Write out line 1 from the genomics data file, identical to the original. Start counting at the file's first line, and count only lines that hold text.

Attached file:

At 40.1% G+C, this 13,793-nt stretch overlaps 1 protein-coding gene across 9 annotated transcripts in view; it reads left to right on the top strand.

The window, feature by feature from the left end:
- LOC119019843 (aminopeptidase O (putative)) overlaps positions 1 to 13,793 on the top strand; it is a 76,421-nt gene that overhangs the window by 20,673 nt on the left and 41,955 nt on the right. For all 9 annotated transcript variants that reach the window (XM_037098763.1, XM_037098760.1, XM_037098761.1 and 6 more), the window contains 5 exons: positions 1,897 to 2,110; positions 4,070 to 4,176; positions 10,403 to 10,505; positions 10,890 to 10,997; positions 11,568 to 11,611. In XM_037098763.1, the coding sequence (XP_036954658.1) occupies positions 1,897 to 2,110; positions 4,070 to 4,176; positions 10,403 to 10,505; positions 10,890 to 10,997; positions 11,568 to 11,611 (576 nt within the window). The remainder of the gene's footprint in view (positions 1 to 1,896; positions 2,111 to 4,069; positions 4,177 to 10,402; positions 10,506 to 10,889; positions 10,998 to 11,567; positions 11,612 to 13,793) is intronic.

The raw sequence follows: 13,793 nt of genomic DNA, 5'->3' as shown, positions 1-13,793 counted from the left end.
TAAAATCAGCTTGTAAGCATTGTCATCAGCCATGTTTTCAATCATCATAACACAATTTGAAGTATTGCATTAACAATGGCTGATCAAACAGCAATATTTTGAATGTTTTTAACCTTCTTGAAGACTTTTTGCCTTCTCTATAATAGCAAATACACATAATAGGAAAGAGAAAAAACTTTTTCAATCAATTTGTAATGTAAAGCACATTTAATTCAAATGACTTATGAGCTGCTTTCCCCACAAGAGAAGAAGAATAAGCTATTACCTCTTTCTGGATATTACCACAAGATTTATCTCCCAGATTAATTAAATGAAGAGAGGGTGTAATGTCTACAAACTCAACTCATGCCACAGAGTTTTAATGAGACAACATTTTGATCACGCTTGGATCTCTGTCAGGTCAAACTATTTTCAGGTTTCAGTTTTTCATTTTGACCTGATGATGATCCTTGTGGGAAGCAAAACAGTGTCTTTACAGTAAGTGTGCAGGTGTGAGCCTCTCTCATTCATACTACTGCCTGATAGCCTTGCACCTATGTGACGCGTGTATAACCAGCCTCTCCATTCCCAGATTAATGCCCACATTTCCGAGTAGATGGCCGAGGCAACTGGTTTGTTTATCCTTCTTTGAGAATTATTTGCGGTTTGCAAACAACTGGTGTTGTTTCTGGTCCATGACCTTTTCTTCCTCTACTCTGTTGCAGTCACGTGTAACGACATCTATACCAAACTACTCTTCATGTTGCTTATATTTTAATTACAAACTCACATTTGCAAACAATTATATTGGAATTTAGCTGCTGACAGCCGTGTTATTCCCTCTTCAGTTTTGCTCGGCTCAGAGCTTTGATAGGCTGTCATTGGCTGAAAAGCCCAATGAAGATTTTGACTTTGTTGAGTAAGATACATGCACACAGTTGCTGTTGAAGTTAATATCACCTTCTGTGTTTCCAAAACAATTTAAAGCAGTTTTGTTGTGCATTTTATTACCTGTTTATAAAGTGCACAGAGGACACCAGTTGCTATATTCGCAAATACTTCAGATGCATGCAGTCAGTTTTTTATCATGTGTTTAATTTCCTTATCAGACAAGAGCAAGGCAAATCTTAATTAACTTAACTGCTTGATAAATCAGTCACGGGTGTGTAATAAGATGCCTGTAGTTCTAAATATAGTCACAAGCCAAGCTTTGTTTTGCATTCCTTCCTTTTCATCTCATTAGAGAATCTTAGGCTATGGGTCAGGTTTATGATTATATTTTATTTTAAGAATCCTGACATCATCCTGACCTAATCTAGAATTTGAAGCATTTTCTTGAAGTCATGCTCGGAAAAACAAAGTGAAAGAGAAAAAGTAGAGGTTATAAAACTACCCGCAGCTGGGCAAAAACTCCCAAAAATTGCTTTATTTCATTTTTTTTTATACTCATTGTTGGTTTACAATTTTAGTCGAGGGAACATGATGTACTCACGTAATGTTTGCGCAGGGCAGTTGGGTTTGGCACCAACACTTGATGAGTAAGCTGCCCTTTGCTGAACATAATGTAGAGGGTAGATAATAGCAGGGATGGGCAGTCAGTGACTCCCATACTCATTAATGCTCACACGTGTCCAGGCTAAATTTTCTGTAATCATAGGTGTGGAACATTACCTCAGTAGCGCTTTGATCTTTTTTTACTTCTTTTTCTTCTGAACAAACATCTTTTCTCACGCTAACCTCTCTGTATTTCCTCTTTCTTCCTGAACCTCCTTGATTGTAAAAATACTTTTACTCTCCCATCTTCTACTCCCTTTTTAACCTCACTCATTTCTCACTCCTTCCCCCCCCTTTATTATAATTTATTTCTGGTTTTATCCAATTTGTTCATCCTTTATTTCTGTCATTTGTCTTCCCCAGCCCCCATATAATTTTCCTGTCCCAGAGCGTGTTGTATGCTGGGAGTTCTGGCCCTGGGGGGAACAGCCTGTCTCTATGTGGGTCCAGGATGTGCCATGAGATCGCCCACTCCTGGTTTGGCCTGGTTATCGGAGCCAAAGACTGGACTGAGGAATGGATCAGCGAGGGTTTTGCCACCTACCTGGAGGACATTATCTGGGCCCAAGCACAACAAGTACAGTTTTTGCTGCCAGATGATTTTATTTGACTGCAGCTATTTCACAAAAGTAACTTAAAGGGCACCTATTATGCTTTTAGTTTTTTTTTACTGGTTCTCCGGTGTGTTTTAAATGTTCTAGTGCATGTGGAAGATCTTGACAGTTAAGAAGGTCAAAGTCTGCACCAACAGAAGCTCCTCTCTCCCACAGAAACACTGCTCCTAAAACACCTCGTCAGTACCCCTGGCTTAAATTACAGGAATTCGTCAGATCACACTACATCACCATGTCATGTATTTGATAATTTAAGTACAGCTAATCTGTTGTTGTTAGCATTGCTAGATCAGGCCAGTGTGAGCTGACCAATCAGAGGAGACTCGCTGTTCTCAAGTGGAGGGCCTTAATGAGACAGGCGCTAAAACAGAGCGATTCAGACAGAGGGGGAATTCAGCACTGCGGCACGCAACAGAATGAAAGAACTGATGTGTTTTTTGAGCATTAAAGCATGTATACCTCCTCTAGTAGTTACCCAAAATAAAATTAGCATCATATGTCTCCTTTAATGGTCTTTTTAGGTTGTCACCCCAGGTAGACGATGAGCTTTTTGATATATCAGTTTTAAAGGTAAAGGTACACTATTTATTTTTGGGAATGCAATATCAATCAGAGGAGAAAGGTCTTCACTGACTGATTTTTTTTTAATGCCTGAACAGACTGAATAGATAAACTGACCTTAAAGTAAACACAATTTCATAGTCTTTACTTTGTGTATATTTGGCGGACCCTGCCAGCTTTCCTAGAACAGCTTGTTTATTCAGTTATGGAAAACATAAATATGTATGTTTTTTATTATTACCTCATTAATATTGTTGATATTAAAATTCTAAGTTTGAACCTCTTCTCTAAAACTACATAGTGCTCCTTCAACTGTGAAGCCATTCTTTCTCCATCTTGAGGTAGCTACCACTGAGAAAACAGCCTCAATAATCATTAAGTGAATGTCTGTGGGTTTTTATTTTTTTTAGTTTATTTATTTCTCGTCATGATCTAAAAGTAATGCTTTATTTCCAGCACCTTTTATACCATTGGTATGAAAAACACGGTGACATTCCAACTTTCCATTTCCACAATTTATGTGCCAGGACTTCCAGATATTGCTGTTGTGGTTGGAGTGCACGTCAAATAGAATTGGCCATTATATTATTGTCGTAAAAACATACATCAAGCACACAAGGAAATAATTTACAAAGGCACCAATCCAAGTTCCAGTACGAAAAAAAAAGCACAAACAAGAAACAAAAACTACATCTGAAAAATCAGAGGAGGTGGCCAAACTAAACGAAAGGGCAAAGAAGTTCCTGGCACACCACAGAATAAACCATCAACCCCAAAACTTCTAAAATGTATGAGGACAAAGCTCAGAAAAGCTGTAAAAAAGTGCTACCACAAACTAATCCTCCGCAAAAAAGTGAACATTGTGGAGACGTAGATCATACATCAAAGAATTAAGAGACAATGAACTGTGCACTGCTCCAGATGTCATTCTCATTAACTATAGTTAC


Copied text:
At 40.1% G+C, this 13,793-nt stretch overlaps 1 protein-coding gene across 9 annotated transcripts in view; it reads left to right on the top strand.